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New breast cancer gene discovered
Women's health scientists have used the latest DNA sequencing technology to fast track the discovery of a new breast cancer risk gene.
An international team of researchers based at the University of Melbourne, Australia believe the genetic identification could aid the future treatment of the disease.
"The mutations in the newly identified gene XRCC2, although rare, explain another proportion of breast cancers that run in families where there is no known genetic cause," said lead author Professor Melissa Southey of the educational establishment's Genetic Epidemiology Laboratory.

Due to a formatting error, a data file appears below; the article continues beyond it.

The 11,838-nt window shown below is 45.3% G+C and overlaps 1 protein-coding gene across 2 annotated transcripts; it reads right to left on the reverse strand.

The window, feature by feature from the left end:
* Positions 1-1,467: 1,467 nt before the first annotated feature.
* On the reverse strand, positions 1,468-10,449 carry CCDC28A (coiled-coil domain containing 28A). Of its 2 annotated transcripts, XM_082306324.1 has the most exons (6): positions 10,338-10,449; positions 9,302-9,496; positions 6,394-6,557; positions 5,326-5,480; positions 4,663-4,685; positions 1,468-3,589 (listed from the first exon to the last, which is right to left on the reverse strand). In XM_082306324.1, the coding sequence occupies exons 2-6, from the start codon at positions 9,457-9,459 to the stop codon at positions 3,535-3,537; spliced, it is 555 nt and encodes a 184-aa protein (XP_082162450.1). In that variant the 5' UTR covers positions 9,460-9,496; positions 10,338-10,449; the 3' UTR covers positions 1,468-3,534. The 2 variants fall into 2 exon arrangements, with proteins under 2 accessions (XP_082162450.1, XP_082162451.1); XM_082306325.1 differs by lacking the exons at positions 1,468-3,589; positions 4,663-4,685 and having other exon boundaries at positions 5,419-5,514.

She believes that the technological advancements used to sequence the DNA could expediate other such breakthroughs in the future.
Presently, only around 30 per cent of the hereditary cases of breast cancer can be associated with specific genes.
Breast cancer is the most common form of the disease in women worldwide, with nearly 1.5 million diagnosed in 2010, according to the World Health Organization.
World Congress 2015